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CRACKER (from " crack," a common Teut...

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Originally appearing in Volume V07, Page 359 of the 1911 Encyclopedia Britannica.
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CRACKER (from " crack," a common Teutonic word, cf. Ger. krachen, Dutch kraken, meaning to break with a sharp sound), that which " cracks "; it is, therefore, applied (I) to a firework so constructed that it explodes with several reports and jumps at each explosion, when placed on the ground (see FIREWORKS); (2) to a roll of coloured and ornamented paper containing sweets, small articles of cheap jewelry, paper caps and other trifles, together with a strip of card with a fulminant which explodes with a " crack " on being pulled; (3) to a thin crisp biscuit (q.v.); in America the general name for a biscuit. In the southern states of America, " cracker " is a term of contempt for the " poor " or " mean whites," particularly of Georgia and Florida; the term is an old one and dates back to the Revolution, and is supposed to be derived from the "cracked corn " which formed the staple food of the class to whom the term refers.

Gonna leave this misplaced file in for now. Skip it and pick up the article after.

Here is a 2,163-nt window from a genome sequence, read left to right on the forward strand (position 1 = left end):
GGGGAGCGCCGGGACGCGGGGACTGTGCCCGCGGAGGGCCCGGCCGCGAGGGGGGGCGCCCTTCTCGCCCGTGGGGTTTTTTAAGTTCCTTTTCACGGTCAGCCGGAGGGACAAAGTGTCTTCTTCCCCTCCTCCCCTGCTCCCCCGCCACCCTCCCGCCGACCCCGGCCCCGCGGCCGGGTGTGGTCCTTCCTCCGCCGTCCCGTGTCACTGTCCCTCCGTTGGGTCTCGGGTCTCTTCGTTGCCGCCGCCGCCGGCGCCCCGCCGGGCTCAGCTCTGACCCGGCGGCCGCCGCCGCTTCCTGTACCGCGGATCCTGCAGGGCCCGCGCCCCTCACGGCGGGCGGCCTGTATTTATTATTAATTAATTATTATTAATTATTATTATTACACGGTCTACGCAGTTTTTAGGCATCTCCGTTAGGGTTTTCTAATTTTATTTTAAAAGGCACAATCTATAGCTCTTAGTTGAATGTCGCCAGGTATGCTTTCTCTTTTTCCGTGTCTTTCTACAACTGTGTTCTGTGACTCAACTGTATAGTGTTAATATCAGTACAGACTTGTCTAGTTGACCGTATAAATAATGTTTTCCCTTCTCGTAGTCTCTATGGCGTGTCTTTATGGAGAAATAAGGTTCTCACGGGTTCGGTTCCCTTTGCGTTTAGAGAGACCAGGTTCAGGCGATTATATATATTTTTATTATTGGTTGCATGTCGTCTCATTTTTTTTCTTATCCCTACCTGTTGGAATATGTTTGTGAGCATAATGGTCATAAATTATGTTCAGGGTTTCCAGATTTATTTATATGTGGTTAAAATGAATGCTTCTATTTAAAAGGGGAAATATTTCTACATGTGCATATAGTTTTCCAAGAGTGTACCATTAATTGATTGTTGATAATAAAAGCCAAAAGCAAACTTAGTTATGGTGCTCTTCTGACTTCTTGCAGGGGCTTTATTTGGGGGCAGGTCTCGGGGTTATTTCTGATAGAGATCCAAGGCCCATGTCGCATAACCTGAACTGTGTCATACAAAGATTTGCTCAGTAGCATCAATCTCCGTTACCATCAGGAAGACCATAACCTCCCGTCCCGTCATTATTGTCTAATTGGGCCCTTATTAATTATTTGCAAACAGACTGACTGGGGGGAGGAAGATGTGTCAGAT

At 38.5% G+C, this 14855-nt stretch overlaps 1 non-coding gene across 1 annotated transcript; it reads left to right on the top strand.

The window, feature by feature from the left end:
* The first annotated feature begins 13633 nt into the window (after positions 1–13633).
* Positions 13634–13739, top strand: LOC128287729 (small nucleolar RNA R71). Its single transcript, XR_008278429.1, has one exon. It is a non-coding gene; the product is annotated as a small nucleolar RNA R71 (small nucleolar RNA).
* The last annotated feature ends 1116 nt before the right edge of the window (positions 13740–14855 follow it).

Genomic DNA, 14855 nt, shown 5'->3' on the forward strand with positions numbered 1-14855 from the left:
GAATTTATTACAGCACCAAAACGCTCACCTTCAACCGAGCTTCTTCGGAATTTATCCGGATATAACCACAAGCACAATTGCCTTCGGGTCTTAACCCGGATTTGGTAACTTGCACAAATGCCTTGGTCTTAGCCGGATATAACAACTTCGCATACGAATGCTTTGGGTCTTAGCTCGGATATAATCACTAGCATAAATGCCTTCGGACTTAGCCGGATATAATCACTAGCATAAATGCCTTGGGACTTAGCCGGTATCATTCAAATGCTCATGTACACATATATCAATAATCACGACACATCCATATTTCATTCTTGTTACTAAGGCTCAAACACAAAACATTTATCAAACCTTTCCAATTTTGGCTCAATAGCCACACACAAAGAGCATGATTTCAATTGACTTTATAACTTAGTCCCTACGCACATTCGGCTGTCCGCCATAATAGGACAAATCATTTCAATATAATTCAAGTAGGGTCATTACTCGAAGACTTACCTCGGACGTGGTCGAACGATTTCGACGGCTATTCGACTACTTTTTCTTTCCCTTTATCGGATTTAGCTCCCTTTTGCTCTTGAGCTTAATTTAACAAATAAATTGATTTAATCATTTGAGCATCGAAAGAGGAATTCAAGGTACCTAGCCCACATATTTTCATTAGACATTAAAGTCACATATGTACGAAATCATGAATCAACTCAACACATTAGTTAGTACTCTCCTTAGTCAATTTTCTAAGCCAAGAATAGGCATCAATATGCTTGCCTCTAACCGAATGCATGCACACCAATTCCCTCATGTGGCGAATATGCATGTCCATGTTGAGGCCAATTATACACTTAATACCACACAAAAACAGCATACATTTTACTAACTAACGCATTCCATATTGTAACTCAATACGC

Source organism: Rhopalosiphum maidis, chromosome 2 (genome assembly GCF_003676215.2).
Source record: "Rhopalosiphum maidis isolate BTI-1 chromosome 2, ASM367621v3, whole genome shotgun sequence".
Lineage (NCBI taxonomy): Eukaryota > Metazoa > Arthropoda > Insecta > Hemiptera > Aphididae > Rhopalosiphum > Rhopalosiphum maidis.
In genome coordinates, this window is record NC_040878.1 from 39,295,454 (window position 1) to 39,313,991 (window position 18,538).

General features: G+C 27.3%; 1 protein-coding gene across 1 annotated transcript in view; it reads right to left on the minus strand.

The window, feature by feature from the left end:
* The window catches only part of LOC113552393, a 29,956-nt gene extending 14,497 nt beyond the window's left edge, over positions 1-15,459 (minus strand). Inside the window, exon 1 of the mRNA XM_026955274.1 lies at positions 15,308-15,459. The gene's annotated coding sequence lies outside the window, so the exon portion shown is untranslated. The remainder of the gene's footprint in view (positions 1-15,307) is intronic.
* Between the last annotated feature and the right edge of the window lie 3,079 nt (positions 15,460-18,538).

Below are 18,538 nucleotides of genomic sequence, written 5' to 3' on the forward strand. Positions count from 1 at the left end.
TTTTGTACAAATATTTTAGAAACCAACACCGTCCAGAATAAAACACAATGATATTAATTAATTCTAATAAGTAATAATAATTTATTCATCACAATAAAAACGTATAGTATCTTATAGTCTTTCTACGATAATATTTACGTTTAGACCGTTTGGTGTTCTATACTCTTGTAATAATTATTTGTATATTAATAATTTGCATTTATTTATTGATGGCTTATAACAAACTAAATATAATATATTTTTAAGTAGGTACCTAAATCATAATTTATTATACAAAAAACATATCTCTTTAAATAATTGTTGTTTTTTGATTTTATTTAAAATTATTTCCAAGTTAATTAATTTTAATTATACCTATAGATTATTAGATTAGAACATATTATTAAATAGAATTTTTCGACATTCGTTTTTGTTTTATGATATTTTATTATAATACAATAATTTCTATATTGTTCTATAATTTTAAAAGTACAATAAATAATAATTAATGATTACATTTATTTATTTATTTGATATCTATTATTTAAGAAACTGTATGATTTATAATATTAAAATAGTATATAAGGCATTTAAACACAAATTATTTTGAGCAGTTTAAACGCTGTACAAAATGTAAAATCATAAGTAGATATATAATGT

End of Article: CRACKER (from " crack," a common Teutonic word, cf. Ger. krachen, Dutch kraken, meaning to break with a sharp sound)
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